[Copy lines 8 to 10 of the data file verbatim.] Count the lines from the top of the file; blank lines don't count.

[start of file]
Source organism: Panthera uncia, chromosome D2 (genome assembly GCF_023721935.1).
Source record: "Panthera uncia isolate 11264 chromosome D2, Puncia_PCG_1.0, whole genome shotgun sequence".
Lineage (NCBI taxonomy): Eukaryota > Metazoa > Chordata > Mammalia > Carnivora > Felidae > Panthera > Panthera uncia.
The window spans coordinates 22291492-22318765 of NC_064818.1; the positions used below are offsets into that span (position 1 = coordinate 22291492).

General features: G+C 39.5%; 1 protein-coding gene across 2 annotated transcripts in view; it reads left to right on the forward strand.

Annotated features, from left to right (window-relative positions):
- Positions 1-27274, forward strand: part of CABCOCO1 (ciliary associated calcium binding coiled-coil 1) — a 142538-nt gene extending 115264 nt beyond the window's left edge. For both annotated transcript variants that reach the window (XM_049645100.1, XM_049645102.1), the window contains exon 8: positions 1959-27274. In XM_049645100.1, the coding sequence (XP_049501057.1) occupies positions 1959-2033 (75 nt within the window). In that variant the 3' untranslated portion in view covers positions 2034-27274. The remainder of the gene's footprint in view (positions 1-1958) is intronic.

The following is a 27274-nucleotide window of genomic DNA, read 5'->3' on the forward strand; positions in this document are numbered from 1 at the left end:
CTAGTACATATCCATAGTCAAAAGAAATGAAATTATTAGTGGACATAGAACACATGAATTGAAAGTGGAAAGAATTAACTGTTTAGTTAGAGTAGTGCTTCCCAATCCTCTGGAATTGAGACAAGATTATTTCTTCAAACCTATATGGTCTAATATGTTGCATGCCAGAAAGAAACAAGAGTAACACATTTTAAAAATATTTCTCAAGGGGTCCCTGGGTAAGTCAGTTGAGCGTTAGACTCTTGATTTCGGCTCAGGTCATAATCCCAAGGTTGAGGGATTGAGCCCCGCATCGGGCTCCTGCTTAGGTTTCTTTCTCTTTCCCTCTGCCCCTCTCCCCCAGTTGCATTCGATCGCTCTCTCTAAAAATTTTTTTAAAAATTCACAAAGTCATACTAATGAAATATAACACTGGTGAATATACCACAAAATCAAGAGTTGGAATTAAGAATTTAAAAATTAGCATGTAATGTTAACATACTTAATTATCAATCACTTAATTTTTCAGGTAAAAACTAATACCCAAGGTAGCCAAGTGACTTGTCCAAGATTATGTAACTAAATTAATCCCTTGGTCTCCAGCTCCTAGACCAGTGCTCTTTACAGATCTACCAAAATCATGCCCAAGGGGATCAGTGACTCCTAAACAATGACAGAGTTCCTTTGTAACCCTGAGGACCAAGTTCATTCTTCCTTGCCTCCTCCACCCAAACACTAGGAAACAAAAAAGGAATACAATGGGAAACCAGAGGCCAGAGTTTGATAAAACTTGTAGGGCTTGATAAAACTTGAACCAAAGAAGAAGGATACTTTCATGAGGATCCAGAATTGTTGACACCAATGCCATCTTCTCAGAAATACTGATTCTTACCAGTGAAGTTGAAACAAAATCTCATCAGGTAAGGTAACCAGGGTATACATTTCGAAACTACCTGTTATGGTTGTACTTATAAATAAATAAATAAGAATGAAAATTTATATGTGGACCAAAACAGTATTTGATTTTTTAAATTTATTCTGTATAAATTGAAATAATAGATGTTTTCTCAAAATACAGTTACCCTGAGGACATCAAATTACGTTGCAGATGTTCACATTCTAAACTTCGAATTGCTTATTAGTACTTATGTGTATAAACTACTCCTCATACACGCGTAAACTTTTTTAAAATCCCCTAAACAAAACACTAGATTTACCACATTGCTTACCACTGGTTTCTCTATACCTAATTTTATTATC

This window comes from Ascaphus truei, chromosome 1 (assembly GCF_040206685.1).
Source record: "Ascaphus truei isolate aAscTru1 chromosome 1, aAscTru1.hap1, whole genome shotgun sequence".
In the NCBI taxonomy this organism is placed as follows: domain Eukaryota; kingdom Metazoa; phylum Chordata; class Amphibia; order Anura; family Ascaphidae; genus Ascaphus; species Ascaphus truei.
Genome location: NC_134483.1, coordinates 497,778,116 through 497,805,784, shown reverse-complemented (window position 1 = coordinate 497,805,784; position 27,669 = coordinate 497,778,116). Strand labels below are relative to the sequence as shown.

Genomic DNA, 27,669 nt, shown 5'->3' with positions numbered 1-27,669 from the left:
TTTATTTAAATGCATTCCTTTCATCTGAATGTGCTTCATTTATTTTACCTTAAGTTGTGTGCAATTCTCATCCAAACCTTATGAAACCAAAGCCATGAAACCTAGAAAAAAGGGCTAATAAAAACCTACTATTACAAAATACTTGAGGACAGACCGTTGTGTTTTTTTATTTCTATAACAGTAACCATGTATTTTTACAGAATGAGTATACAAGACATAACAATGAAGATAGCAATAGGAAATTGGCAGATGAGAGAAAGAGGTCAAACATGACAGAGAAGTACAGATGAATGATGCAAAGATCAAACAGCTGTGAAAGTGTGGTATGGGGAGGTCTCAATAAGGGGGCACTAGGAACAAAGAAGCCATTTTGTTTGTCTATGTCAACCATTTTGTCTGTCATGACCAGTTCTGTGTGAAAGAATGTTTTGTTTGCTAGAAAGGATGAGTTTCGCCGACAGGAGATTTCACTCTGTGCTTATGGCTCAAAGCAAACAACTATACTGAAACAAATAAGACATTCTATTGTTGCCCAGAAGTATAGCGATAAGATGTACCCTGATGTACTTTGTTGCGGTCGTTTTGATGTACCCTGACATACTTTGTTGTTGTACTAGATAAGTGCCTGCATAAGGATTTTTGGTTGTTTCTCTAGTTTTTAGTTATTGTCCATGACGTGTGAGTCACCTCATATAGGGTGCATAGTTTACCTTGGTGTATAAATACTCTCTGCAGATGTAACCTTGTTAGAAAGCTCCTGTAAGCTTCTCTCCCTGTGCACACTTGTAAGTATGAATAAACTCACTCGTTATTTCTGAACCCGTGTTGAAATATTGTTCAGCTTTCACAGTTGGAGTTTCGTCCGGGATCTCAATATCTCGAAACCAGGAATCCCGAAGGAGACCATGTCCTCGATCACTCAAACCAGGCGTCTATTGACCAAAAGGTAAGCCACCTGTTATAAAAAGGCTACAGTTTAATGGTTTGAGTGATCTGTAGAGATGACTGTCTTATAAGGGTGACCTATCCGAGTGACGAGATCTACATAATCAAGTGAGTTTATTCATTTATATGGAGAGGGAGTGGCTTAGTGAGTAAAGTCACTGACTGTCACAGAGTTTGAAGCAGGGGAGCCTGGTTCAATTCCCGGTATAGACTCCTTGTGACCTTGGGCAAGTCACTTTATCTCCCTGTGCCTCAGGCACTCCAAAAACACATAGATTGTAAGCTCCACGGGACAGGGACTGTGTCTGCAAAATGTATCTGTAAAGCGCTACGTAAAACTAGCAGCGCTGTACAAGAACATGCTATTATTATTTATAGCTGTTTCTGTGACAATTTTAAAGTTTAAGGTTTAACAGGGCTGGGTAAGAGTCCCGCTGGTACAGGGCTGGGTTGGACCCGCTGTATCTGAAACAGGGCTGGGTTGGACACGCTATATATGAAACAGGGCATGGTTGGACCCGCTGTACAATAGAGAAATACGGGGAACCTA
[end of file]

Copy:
The following is a 27274-nucleotide window of genomic DNA, read 5'->3' on the forward strand; positions in this document are numbered from 1 at the left end:
CTAGTACATATCCATAGTCAAAAGAAATGAAATTATTAGTGGACATAGAACACATGAATTGAAAGTGGAAAGAATTAACTGTTTAGTTAGAGTAGTGCTTCCCAATCCTCTGGAATTGAGACAAGATTATTTCTTCAAACCTATATGGTCTAATATGTTGCATGCCAGAAAGAAACAAGAGTAACACATTTTAAAAATATTTCTCAAGGGGTCCCTGGGTAAGTCAGTTGAGCGTTAGACTCTTGATTTCGGCTCAGGTCATAATCCCAAGGTTGAGGGATTGAGCCCCGCATCGGGCTCCTGCTTAGGTTTCTTTCTCTTTCCCTCTGCCCCTCTCCCCCAGTTGCATTCGATCGCTCTCTCTAAAAATTTTTTTAAAAATTCACAAAGTCATACTAATGAAATATAACACTGGTGAATATACCACAAAATCAAGAGTTGGAATTAAGAATTTAAAAATTAGCATGTAATGTTAACATACTTAATTATCAATCACTTAATTTTTCAGGTAAAAACTAATACCCAAGGTAGCCAAGTGACTTGTCCAAGATTATGTAACTAAATTAATCCCTTGGTCTCCAGCTCCTAGACCAGTGCTCTTTACAGATCTACCAAAATCATGCCCAAGGGGATCAGTGACTCCTAAACAATGACAGAGTTCCTTTGTAACCCTGAGGACCAAGTTCATTCTTCCTTGCCTCCTCCACCCAAACACTAGGAAACAAAAAAGGAATACAATGGGAAACCAGAGGCCAGAGTTTGATAAAACTTGTAGGGCTTGATAAAACTTGAACCAAAGAAGAAGGATACTTTCATGAGGATCCAGAATTGTTGACACCAATGCCATCTTCTCAGAAATACTGATTCTTACCAGTGAAGTTGAAACAAAATCTCATCAGGTAAGGTAACCAGGGTATACATTTCGAAACTACCTGTTATGGTTGTACTTATAAATAAATAAATAAGAATGAAAATTTATATGTGGACCAAAACAGTATTTGATTTTTTAAATTTATTCTGTATAAATTGAAATAATAGATGTTTTCTCAAAATACAGTTACCCTGAGGACATCAAATTACGTTGCAGATGTTCACATTCTAAACTTCGAATTGCTTATTAGTACTTATGTGTATAAACTACTCCTCATACACGCGTAAACTTTTTTAAAATCCCCTAAACAAAACACTAGATTTACCACATTGCTTACCACTGGTTTCTCTATACCTAATTTTATTATC

This window comes from Ascaphus truei, chromosome 1 (assembly GCF_040206685.1).